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Willard Scott, the longtime ‘Today’ weather forecaster, has died

Willard Scott played Bozo the Clown and the original Ronald McDonald, too

“Today” show weatherman Willard Scott, center left, gets a hip-shaking lesson from Shaggy. Scott has died at age 87.
“Today” show weatherman Willard Scott, center left, gets a hip-shaking lesson from Shaggy, after the singer performed on the show in New York’s Rockefeller Center as part of their Summer Concert series in 2001. Scott recently died at age 87.
Richard Drew, Associated Press

Willard Scott — the longtime weatherman for the “Today” show — died over the weekend at his farm in Delaplane, Virginia. He was 87.

How did Willard Scott die?

Scott reportedly died after a brief illness, his wife said, according to The New York Times. It’s unclear what the illness or the specific cause of death was for Scott.

  • “We lost a beloved member of our @todayshow family this morning,” current “Today” shower weatherman Al Roker shared on Instagram. ”Willard Scott passed peacefully at the age of 87 surrounded by family, including his daughters Sally and Mary and his lovely wife, Paris. He was truly my second dad and am where I am today because of his generous spirit. Willard was a man of his times, the ultimate broadcaster. There will never be anyone quite like him.”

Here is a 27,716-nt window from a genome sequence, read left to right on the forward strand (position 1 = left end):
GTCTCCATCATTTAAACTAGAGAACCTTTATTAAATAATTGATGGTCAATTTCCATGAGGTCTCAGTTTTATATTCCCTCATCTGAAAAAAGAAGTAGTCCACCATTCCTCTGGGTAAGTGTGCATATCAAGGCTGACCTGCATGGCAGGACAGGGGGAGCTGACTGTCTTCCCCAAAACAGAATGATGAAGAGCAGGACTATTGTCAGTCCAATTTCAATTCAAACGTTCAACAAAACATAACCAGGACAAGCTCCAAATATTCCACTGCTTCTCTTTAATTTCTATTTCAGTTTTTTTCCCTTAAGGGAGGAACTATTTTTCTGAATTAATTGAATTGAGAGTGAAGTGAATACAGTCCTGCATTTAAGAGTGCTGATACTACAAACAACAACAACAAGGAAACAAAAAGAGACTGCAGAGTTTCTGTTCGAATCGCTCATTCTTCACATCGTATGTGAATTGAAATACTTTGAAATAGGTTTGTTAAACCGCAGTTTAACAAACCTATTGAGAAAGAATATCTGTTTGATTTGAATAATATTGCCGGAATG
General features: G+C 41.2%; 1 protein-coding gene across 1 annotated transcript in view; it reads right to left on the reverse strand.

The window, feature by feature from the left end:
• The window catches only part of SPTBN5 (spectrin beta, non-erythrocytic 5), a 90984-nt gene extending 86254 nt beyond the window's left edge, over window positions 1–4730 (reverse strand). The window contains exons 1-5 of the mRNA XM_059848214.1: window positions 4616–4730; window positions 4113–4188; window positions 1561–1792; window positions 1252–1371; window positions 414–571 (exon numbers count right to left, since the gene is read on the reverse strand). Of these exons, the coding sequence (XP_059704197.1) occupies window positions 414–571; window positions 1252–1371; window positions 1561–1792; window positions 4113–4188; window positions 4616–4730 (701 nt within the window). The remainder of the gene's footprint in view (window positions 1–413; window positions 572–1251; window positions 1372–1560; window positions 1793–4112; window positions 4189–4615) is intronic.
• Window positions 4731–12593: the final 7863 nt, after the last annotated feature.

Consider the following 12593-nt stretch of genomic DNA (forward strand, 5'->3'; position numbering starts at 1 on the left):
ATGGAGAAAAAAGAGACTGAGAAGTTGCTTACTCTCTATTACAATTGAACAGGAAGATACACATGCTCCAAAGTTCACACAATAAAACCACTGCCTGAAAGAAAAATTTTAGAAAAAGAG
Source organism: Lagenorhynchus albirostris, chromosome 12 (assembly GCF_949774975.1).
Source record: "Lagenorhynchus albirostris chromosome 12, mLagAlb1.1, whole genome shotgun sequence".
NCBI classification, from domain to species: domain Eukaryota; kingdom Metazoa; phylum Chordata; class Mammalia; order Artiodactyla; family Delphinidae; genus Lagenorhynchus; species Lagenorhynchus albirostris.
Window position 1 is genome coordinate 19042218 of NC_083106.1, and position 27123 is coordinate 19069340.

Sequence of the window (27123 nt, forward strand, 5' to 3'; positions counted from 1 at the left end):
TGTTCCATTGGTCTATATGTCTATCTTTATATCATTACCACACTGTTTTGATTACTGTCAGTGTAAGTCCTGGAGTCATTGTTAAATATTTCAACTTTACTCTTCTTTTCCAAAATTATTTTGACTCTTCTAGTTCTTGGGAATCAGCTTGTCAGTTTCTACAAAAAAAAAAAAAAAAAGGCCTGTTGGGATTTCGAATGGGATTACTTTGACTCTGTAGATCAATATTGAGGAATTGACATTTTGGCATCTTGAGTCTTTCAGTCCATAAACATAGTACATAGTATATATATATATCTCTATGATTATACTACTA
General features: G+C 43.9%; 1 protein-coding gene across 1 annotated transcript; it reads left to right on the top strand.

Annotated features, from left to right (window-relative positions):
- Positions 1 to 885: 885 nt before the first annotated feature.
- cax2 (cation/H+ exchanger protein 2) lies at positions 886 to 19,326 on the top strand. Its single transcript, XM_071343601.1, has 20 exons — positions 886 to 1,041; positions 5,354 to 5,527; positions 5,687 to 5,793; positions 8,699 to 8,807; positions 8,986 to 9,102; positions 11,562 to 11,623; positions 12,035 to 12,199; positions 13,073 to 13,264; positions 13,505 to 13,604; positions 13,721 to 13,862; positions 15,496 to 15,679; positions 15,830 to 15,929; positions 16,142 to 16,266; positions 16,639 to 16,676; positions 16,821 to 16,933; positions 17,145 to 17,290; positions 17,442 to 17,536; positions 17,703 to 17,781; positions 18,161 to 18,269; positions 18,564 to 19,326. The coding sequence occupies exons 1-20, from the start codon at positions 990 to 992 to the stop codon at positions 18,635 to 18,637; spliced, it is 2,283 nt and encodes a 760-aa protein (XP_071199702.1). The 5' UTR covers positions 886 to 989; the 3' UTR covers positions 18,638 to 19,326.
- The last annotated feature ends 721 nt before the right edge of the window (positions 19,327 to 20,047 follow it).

Who is Willard Scott? What were his roles?

According to The New York Times, Scott had a stellar career, playing Ronald McDonald on television. He also starred as a weatherman on the “Today” show beginning in 1980, where he was brought in to compete with ABC’s “Good Morning America.”

  • Scott was well known for wishing happy birthdays to people turning 100, which was a bit that gained heavy popularity over the years, according to Today.com.
  • Before that, Scott appeared as Ronald McDonald in commercials back in the 1960s. He also made an appearance as Bozo the Clown.
  • Throughout the ’80s, Scott dressed up as Santa Claus at the National Tree Lighting ceremony in Washington, D.C.

Willard Scott’s career, explained

Scott told People magazine that he was willing to make a fool of himself, even if it meant some people didn’t like him.

“I became a household word,” Willard said, “but I know, even if the rest of the world doesn’t, that buffooning is not what has made me work. I work because people know I love them. I also know that just the fact that I’m alive offends some people. I’m big, overpowering, flamboyant and loud. That’s a turnoff, but some people see a heart to this beast. I might put my foot in my mouth five times out of six, but the sixth time, I strike a chord, and people respond.”